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Human Gut Bacteria can inhibit production of Covid-19

HUMAN GUT BACTERIA CAN INHIBIT PRODUCTION OF COVID-19A study released this week concluded that researchers at Yonsei University in South Korea have found that some bacteria found naturally in the human gut produce compounds that inhibit the SARS-CoV-2 virus responsible for Covid-19.

The research was presented at the World Microbe Forum, an online meeting of the American Society for Microbiology (ASM), the European Federation of Microbiological Societies (FEMS) and several other societies, taking place between Monday and Thursday this week.

Previous clinical findings have shown that some patients with the Covid-19 disease, in its moderate to severe form, have gastrointestinal symptoms, while others have signs of infection only in the lungs.

“We asked ourselves whether the bacteria residing in the gut could protect from the virus invasion,” said Mohammed Ali, a doctoral student at Yonsei University in Seoul, quoted in an ASM statement.

To investigate this hypothesis, the researchers examined the dominant bacteria in the human gut for their activity against SARS-CoV-2.

The investigation revealed that bifidobacteria, which had previously shown the ability to suppress the helicobacterium pylori, responsible for several gastrointestinal infections, and are active against irritable bowel syndrome, had this activity, Ali said.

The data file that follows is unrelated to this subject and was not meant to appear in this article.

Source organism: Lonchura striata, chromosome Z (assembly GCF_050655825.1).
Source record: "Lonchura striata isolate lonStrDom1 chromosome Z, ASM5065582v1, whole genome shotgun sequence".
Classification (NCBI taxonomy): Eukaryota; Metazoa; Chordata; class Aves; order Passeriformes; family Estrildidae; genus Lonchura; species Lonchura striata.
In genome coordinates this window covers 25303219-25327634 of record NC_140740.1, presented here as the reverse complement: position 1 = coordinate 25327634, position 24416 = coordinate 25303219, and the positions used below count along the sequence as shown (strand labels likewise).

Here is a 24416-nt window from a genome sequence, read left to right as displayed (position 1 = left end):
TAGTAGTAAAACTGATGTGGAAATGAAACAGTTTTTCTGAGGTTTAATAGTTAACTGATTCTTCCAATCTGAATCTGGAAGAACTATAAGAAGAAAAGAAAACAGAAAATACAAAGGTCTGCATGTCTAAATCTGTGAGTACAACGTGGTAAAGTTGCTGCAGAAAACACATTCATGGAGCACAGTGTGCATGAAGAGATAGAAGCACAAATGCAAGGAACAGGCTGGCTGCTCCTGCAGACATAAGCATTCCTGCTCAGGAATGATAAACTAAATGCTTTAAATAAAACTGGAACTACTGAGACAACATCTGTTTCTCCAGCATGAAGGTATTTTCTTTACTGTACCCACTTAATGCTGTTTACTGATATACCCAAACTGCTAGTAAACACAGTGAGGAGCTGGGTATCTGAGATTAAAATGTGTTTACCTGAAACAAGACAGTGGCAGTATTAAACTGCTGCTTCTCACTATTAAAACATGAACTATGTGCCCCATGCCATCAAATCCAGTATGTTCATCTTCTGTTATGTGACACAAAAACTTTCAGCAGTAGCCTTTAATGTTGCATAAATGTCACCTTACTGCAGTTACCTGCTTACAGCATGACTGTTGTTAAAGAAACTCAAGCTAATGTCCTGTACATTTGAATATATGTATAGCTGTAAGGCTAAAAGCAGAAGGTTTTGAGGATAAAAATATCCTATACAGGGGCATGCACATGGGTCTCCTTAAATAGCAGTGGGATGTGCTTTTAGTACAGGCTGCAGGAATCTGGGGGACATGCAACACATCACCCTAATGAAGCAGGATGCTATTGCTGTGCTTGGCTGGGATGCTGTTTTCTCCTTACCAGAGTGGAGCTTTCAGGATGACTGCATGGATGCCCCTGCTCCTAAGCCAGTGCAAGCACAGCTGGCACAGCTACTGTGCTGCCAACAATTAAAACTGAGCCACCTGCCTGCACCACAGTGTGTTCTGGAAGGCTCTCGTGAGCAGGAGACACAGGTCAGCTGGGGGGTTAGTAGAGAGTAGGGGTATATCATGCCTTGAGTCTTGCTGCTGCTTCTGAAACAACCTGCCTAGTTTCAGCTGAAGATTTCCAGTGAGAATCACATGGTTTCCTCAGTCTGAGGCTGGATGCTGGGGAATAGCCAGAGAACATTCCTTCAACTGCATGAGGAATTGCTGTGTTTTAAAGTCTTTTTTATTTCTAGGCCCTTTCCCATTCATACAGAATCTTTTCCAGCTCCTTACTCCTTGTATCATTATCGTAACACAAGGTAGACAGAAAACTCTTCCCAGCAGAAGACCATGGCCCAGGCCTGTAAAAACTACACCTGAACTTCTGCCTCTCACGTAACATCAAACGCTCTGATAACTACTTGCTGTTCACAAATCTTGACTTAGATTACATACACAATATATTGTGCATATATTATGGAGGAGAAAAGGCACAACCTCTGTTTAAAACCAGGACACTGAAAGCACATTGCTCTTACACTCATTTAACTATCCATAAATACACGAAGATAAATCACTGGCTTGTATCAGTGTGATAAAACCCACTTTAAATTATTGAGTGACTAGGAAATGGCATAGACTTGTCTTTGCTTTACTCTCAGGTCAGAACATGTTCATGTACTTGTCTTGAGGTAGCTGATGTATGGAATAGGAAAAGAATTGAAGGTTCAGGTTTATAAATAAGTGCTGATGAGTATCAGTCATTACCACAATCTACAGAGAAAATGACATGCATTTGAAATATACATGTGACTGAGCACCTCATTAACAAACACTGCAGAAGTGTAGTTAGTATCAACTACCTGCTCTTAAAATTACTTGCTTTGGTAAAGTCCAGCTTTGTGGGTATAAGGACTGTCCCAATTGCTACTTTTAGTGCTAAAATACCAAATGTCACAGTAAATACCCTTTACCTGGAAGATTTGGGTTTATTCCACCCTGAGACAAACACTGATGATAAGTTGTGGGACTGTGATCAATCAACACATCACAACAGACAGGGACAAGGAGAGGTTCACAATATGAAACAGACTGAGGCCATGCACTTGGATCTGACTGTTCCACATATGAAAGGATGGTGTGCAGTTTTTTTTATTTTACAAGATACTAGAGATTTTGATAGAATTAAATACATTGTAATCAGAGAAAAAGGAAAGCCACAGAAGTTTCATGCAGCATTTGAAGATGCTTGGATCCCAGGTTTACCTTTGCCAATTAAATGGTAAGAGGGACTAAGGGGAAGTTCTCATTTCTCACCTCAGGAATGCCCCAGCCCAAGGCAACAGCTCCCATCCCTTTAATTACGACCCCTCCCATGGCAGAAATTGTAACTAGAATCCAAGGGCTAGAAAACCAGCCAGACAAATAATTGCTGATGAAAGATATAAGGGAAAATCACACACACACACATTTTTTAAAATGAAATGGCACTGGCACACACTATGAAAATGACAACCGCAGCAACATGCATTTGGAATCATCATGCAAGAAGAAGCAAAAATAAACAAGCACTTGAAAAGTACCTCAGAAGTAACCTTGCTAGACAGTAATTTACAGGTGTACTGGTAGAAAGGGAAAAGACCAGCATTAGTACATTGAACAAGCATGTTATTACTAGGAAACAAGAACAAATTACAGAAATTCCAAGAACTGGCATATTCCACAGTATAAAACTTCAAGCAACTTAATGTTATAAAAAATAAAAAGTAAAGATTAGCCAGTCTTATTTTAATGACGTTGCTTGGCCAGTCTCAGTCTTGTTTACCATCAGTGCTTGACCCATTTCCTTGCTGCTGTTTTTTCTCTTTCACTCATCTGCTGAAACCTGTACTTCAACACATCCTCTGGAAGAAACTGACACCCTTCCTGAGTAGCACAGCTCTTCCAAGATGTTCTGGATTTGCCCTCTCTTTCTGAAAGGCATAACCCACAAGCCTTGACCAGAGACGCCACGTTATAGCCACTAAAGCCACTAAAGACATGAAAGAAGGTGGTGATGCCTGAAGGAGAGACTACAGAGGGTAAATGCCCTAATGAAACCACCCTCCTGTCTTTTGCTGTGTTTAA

The researchers also used artificial intelligence to look for potential disease-fighting compounds in databases of molecules produced by microbes and found that some might be useful against SARS-CoV-2.

“To test our model, we took advantage of data from previous coronaviruses, in which several compounds were tested against coronaviruses. This approach appears to be significant, as these targets share characteristics with SARS-CoV-2,” explained Ali.

The researcher also highlighted the ecological nature of his approach to this research, noting that many existing antibiotics and cancer therapies are compounds that bacteria use to compete with each other in the gastrointestinal tract and that have been previously purified from microbial secretions.

“Finding microbes that secrete molecules that can inhibit coronaviruses will be a promising method to develop natural or manufactured probiotics to expand our therapeutic prevention techniques, to provide a more sustainable way to fight viral infection,” concluded Mohammed Ali.

Original article available in Portuguese at http://postal.pt/